The Sixth Form Perspective
Upcoming SlideShare
Loading in...5
×
 

The Sixth Form Perspective

on

  • 1,047 views

 

Statistics

Views

Total Views
1,047
Views on SlideShare
1,046
Embed Views
1

Actions

Likes
0
Downloads
4
Comments
0

1 Embed 1

http://www.slideshare.net 1

Accessibility

Categories

Upload Details

Uploaded via as Microsoft PowerPoint

Usage Rights

© All Rights Reserved

Report content

Flagged as inappropriate Flag as inappropriate
Flag as inappropriate

Select your reason for flagging this presentation as inappropriate.

Cancel
  • Full Name Full Name Comment goes here.
    Are you sure you want to
    Your message goes here
    Processing…
Post Comment
Edit your comment

The Sixth Form Perspective The Sixth Form Perspective Presentation Transcript

  • As Simple as ABC?: Issues of Transition for English Language A Level Students going on to study English Language/ Linguistics in Higher Education THE SIXTH FORM PERSPECTIVE Angela Goddard & Adrian Beard York St John University
  • Data Sources: AS Level students
    • April 2006: 271 questionnaires - students asked to
    • rate their courses for interest, relevance, variety
    • (12 Comps, 4 Ind, 3 FE, 1Gr, 1 6 th coll)
    • July 2006: 3 focus groups (32 students) intending
    • to go to university. Asked about language topics
    • they hoped to study, and about learning and
    • teaching in school/HE
    • (10 Comps, 1 Gr, 1 FE)
    • April 2006: 3 focus groups of teachers
    • accompanying AS students – asked about
    • approaches to teaching and learning, links
    • with HE (5 Comps, 3 Ind, 2 FE, 1 6 th coll)
    • June & October 2006: 61 teachers on INSET
    • programmes questioned about their subject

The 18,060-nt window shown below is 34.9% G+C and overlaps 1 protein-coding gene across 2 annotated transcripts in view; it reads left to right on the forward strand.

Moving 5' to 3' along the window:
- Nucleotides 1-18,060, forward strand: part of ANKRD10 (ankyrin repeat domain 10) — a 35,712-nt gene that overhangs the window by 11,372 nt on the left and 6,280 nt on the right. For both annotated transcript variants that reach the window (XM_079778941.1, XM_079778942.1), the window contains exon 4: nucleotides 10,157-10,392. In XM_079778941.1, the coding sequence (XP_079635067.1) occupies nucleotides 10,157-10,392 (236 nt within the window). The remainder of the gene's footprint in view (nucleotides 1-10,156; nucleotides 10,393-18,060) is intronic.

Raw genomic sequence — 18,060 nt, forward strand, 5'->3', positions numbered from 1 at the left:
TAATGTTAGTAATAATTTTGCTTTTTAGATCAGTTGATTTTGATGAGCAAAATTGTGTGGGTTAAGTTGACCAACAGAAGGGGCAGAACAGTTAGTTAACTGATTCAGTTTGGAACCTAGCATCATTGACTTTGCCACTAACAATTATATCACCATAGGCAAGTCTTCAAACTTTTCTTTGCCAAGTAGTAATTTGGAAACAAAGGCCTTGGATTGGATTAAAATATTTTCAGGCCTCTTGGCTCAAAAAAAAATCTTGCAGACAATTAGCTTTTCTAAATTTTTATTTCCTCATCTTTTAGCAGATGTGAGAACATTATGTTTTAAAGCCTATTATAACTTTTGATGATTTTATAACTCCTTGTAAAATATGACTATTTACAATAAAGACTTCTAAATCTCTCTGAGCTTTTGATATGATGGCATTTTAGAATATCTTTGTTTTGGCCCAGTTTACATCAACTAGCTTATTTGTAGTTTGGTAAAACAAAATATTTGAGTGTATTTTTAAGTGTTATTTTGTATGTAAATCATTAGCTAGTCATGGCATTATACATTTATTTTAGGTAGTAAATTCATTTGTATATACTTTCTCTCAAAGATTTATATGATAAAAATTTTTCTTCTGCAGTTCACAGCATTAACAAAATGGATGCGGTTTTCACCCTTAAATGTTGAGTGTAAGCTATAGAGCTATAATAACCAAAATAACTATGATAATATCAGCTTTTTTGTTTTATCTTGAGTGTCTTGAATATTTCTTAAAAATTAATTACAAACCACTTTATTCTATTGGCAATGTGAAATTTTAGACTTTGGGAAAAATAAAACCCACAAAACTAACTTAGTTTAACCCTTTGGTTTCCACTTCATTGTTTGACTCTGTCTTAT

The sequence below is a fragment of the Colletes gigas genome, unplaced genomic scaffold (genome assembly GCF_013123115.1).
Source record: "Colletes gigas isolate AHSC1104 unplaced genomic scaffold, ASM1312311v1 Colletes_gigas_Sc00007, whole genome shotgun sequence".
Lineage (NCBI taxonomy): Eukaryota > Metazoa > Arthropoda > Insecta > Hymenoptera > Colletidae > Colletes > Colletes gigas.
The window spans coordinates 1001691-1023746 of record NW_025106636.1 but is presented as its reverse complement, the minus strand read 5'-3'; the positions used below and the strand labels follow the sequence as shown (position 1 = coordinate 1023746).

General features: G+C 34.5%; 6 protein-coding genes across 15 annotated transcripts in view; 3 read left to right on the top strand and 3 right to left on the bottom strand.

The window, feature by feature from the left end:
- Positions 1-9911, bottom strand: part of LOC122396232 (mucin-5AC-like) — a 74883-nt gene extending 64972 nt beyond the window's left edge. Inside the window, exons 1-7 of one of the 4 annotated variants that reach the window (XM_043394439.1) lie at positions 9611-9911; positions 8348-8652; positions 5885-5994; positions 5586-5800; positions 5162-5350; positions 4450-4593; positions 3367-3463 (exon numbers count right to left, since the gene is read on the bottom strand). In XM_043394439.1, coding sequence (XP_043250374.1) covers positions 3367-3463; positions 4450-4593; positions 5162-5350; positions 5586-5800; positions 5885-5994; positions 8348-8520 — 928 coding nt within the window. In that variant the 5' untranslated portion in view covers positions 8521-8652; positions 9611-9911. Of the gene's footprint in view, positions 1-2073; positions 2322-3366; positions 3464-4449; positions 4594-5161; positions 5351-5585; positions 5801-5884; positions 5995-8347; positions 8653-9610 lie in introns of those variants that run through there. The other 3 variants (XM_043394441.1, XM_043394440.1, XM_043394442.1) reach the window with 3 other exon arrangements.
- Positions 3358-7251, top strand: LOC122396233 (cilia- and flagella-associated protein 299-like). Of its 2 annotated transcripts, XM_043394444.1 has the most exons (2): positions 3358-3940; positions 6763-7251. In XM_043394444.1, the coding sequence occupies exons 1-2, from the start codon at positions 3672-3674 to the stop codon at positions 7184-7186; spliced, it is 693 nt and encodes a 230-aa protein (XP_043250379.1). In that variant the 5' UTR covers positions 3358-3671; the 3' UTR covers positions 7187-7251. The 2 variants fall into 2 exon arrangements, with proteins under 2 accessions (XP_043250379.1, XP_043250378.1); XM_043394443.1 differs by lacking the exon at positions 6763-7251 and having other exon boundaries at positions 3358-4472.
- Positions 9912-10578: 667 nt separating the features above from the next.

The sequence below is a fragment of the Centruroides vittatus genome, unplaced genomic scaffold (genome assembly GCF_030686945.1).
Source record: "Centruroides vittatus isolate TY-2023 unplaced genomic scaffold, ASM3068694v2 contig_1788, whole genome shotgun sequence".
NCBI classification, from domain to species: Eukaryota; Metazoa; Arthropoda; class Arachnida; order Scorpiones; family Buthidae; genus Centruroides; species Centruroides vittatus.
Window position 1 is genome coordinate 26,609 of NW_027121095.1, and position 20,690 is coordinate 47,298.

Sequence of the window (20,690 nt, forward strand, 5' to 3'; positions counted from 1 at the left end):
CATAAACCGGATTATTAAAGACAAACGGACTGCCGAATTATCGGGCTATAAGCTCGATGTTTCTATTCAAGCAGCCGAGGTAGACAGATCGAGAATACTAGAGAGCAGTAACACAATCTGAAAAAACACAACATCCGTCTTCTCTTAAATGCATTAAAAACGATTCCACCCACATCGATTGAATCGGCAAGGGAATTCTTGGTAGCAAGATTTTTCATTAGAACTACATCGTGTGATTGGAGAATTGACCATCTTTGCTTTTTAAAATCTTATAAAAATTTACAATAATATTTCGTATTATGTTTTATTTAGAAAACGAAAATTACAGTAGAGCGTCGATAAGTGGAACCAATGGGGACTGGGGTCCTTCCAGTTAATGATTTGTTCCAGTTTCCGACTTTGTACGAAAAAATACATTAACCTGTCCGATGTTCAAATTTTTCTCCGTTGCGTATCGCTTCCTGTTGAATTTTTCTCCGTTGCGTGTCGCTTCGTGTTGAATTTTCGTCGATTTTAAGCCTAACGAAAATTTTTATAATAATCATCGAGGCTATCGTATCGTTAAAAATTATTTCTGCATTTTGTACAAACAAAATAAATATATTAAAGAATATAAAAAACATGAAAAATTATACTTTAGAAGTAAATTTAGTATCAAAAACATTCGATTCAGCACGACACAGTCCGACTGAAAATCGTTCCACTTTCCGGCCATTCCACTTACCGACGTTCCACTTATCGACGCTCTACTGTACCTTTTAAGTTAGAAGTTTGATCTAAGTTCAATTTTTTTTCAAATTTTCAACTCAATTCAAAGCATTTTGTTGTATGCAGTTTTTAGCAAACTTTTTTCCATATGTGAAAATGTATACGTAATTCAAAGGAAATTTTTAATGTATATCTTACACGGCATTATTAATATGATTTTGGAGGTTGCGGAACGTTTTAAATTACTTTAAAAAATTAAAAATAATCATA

• knowledge & previous training
    Data Sources: A Level Teachers
  • National assessment: Who’s Who
    • QCA
    • AQA
    • EDEXCEL
    • OCR
    • WJEC
    • CCEA
  • National assessment: Time line
    • 6 module system finishes with A2 in 2009
    • 4 module system begins for AS in 2008
    • This means new specifications with some material inevitably ‘lost’
  • AS/A2 Numbers
    • Figures for Summer 2006:
    • AS: 24,387 (c.67% female, 33% male)
    • A2: 18,370 ( c.64% female, 36% male)
  • English Language: QCA Assessment Objectives 2008
    • Linguistic methods & terminology
    • Concepts and issues in the construction and analysis of spoken and written language
    • Understanding of context
    • Expertise and creativity in the use of English
    • Show knowledge of key constituents of language
  • AS/A2 CONTENT
    • Common to all courses in 2008:
    • familiarity with traditional notions of language ‘levels’
    • analysis of varieties of spoken and written data, including texts over time
    • study of some sociolinguistic topics
    • an individual research investigation into an area of language study
    • students producing their own texts through various kinds of writing (and perhaps speaking)
  • English Language Units (AQA Spec B from 2008)
    • Categorising Texts : (genre theory )
    • Creating Texts: Analysis of a style model; creation of own text; analytical commentary